PRISM Forum - Message Replies
Topic: PRISM Questions and Answers
Topic Posted by: SRC
Date Posted: Wed Jan 12 8:33:33 US/Eastern 2000
Topic Description: Welcome to the PRISM forum! Please feel free to post your questions and comments about the PRISM assessment software here.
Posted by: Alberto D'Amico
Date posted: Thu Jan 11 7:00:21 US/Eastern 2001
Subject: Duty cycle and calendar hours
Let's suppose we have a product,
-> whose commercial life is 5 years (so 43600 calendar hours).
-> It is plugged for 5 years (so the high voltage part of its Power supply unit works for 5 years with no interruption).
-> It is on (in std-by mode, electronic board on) for -let's say- 2000 hrs every year (so 10000 hrs in its life)
-> It's mechanical part's life have to be 60000 cycles (during the 5 years)
-> If a single cycle lasts 60 seconds then, in the 5 years, there are 1000 fully operational hrs during its life.
In such a situation,
how do I set the duty cycles for the different modules of the product?
how can I read the failure rate coming out from Prism?
Since it is in calendar hours, is it correct to multiply it for the operational/calendar ratio (43600/1000 = 43.6, in our example)?
A last question (sorry to bother you), how the duty cycles and usage profiles are taken into account if they are different within assemblies of the same system, and their conditions are different from the default ones for the system?
Subject: Duty cycle calculations
Reply Posted by: David Dylis
Organization: Reliability Analysis Center (RAC)
Date Posted: Mon Jan 15 15:06:52 US/Eastern 2001
The duty cycle and cycling rate terms in PRISM modify the failure rate of parts that are calculated using PRISM RACRate models. The current PRISM tool contains RACRates models for integrated circuits, diodes, transistors, thyristors, capacitors, resistors and software. When generic failure rates (e.g., mechanical parts) are extracted from the reliability databases resident in the tool or when a user integrates data from another source, PRISM does not modify the failure rate of these components based on duty cycle. Therefore, it is recommended that the user integrate data that most closely represents the specific application whenever possible.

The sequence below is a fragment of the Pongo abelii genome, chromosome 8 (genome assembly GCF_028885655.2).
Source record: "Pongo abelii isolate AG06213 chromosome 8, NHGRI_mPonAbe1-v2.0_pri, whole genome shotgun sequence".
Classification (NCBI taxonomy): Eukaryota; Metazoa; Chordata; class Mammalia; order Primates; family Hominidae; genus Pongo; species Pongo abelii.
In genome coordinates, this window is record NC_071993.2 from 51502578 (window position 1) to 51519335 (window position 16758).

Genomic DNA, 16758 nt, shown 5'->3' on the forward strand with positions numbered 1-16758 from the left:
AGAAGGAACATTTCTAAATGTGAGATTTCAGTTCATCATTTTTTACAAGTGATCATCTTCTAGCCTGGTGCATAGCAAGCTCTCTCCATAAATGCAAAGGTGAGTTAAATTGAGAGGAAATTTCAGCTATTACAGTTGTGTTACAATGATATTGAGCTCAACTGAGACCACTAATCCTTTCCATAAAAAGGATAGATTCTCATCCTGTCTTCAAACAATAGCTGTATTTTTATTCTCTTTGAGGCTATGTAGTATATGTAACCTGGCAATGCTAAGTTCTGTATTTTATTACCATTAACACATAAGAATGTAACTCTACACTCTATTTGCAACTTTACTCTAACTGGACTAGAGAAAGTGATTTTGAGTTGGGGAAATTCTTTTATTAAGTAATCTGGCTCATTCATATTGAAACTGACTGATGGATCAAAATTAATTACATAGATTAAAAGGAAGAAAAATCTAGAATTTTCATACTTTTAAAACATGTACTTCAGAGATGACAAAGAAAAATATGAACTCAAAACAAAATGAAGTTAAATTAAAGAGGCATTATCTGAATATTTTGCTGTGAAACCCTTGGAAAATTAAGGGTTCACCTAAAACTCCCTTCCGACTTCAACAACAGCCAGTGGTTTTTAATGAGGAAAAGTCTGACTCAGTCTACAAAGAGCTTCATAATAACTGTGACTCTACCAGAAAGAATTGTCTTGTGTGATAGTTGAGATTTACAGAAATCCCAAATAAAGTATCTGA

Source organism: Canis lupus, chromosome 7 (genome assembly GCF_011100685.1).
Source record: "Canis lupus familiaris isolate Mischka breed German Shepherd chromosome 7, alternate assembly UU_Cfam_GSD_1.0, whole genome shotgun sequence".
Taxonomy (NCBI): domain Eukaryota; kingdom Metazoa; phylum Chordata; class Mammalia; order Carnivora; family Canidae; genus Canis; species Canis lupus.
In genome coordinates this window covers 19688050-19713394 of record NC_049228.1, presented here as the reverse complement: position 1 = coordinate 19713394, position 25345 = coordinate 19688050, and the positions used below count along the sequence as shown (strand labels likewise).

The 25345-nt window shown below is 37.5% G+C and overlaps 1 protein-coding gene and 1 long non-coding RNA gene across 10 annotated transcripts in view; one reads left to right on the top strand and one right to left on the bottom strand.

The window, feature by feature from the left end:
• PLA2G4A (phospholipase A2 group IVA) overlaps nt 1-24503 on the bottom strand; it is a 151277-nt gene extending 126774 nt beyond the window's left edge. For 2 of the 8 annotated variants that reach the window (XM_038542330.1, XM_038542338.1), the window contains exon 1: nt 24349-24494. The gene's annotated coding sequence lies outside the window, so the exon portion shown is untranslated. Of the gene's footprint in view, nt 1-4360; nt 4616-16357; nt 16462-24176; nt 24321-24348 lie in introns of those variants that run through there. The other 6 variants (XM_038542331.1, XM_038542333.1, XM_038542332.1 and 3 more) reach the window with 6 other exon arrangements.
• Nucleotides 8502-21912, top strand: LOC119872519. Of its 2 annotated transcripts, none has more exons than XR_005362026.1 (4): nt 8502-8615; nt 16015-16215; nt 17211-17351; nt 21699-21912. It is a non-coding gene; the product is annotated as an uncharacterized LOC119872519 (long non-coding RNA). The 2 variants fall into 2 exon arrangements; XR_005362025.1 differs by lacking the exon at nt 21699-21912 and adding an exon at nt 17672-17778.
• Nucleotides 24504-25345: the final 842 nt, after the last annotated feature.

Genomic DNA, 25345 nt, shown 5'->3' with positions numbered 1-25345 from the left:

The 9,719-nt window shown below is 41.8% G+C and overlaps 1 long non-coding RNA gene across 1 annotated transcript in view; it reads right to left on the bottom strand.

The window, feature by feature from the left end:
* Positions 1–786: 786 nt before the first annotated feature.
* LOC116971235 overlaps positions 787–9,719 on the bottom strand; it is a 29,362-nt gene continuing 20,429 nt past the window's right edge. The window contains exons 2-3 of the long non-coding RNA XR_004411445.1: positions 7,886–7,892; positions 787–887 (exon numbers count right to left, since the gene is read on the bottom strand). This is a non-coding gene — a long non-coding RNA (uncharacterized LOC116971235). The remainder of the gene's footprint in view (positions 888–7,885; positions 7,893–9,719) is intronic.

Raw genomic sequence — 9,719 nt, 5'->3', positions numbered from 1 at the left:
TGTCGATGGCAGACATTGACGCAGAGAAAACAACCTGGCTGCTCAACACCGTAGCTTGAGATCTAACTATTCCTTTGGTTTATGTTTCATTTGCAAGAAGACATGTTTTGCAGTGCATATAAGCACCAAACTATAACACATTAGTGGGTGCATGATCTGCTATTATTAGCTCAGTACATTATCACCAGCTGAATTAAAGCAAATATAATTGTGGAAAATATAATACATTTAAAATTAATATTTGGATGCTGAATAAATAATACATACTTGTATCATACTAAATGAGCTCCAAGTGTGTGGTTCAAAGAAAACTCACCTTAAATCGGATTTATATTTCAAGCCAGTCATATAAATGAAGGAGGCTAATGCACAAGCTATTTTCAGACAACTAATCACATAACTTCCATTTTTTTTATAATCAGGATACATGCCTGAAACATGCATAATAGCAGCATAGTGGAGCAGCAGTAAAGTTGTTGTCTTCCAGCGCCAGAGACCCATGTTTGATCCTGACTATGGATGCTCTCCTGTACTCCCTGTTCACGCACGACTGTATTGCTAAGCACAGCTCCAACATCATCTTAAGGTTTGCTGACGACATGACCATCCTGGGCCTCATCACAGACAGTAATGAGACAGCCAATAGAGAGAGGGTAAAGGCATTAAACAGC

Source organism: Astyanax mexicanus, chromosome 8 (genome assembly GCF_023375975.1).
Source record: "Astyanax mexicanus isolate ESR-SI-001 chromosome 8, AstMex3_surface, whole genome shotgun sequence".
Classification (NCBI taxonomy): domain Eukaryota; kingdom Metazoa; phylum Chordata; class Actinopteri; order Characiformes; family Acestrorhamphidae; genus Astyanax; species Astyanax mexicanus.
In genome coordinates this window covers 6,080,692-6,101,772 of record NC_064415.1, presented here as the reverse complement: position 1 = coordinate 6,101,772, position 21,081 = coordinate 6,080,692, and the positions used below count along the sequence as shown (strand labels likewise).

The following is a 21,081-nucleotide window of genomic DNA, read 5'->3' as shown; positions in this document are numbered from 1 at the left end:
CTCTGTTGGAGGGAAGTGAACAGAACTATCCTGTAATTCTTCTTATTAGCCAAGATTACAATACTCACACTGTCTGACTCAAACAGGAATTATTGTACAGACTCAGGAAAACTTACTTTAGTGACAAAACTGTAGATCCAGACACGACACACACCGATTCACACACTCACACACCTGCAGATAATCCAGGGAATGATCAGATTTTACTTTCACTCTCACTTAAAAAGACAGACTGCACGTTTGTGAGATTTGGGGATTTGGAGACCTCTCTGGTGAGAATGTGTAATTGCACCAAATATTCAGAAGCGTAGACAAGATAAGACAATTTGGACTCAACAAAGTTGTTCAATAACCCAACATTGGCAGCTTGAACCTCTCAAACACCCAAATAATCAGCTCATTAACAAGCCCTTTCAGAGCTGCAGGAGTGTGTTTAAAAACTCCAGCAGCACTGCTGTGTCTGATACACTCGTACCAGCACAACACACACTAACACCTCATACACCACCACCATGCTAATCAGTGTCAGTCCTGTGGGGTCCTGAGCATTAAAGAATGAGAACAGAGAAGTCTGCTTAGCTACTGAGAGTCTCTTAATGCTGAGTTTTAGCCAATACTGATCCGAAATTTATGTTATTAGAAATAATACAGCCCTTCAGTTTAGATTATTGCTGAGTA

PRISM allows the duty cycle to be set for individual parts or assemblies. Duty cycle can be adjusted under operating profile on the item information screen for each component or assembly. To determine the failure rate for components and assemblies, the information can be viewed using the failure rate tab for any component or assembly. In addition, several PRISM reports are available:
A system level report displays the current system level summary information that includes the breakdown of System Level Model Parameters, Predecessor System Analysis and Observed Data.
A Tree View report displays the current system tree with failure rates for each component and assembly included in the structure.
The Assembly Breakdown Summary Report decomposes each Assembly to all of its child Assemblies. Component failure rates are not provided in this report.
The Assembly Breakdown Detail Report displays the current system by Assembly. Each Assembly is decomposed to all of its child Assemblies and/or Components.
The component detail report displays failure rates for all components used in the active System. Where applicable, RACRates Failure Rate Model Parameters are provided.
The assembly pareto report displays the failure rates of Assemblies and Components existing directly below the active System or selected Branch. Failure Rates are rank ordered from highest failure rate to lowest.
The component pareto report displays the failure rates of all Components existing in the active System. Failure Rates are rank ordered from highest failure rate to lowest.
In your example, an item that only operates for 1000 hours over a period of 43,600 hours will have a duty cycle of approximately 2.3%. Since PRISM does not allow a duty cycle to be entered as a decimal value, I would recommend that either 2 or 3% be used as a duty cycle for this portion of your PRISM analysis.